For our Talent Spotters series, Gemma Germains of Well Made Studio in Liverpool picks her favourites from the Liverpool School of Art and Design show, including Dave Dodd’s response to the notorious bigots of the Westboro Baptist Church
We keep a close eye on the Liverpool School of Art and Design. It’s our old territory and somewhere down the line these students tend to become our staff and our competition.
It’s always struck me as a huge shame that students can’t present five years after graduation, when they’ve settled into themselves. Instead, we’re all supposed to make huge assumptions about raw talent.There was plenty of good work on display at this year’s degree show. There was even some great work but it’s hard to guess who, of this graduating year will re-emerge with a plan and a portfolio.
Here are the graduates I want to hear more about in the future.
Dave Dodd‘s God Hates Figs DIY protest kit complete with a cut-out loud hailer made sense and made me smile. As he describes it, “The Westboro Baptist Church are famed for their talent of putting bullshit slogans onto badly designed placards and slinging verses of fire and brimstone. This publication is a call to arms. A sort of ‘start your own protest’ kit to use in retaliation to the WBC by using humour rather than hatred.”
“One of the initial problems with this idea of using their nonsense as a way to get back at them is that frankly no amount of irony can make “God Hates Fags” “Jews killed Jesus” etc funny,” Dodd says. “That was of course until I realised that most of these slogans are one or two letter changes away from sentiments that are vaguely surreal yet just as batshit.”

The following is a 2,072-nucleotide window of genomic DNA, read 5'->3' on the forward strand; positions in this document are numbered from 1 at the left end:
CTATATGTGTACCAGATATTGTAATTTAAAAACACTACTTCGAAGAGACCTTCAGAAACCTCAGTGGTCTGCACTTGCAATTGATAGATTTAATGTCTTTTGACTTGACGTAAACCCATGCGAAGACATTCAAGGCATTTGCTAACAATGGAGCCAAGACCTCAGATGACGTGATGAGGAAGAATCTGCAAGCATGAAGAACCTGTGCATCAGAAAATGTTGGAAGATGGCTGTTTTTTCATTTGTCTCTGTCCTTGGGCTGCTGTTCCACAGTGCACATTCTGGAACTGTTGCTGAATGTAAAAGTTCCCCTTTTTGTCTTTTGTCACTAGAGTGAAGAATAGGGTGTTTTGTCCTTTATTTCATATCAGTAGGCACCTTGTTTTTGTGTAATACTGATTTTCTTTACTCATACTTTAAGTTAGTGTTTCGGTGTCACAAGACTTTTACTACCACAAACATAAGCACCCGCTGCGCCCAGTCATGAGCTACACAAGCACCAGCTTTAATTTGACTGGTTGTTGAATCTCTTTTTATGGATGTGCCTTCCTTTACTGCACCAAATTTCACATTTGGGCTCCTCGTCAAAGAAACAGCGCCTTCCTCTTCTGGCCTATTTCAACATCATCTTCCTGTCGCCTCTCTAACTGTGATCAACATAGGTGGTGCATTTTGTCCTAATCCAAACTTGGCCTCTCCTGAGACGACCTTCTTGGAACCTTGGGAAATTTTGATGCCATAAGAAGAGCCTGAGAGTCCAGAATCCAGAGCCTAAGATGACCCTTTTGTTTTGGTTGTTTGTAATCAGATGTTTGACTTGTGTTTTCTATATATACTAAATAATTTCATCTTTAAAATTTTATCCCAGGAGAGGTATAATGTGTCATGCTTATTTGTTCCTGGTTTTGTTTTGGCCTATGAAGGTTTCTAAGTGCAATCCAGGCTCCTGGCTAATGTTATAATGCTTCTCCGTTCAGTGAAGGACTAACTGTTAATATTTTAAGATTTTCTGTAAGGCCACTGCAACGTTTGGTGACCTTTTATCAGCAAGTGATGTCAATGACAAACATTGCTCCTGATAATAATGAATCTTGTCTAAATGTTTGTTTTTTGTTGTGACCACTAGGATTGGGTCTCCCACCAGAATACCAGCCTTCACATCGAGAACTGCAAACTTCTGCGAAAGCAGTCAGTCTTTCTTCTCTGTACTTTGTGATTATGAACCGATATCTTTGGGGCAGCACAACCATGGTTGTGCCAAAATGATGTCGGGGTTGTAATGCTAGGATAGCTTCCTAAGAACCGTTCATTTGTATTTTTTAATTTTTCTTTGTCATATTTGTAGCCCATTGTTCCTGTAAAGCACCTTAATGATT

Anyone who needs more from a campaign is a spoiled brat.
90’s inspired (aren’t they all?) illustrator Jessica Heaton has clearly got a great eye for colour and an already well established style to build on. Her giant banana prints are bold and beautiful but there’s real magic in her sketch books. Her MIA posters with the singer depicted as a hen, flower and beach ball (above) were particularly gratifying.
Matt Sharp‘s skateboard exhibition identity managed to convey all the key messages without reverting to tired skateboarding cliches. He nailed movement and energy with handpainted type. Sadly, I think he missed a trick by presenting alongside a plain white quarter pipe screaming to be painted.
Sweary Naomi Chevanne‘s close up calligraphy showed she’s clearly given colour and texture a lot of thought. Naomi’s work also reminded me as an established ‘creative professional’ what an odd situation these graduates must find themselves in.
Degree shows are a performance where the imbalance can be felt by those who have the power to hire and commission. Naomi’s takeaway print did a great job of deflating big egos (like mine).
Also by Naomi Chevanne, this Sad Clowns series was created by painting directly onto silkscreens, a process introduced to Naomi by illustrator Kate Gibb
Honestly, I’m glad this isn’t my degree show. As an industry, we know young talent has been exploited. This is the first generation who have to do more than complain about it. This generation have to come up with a workable alternative. Those who do will be the ones we all see more of in the coming years.
Gemma Germains @wellmadestudio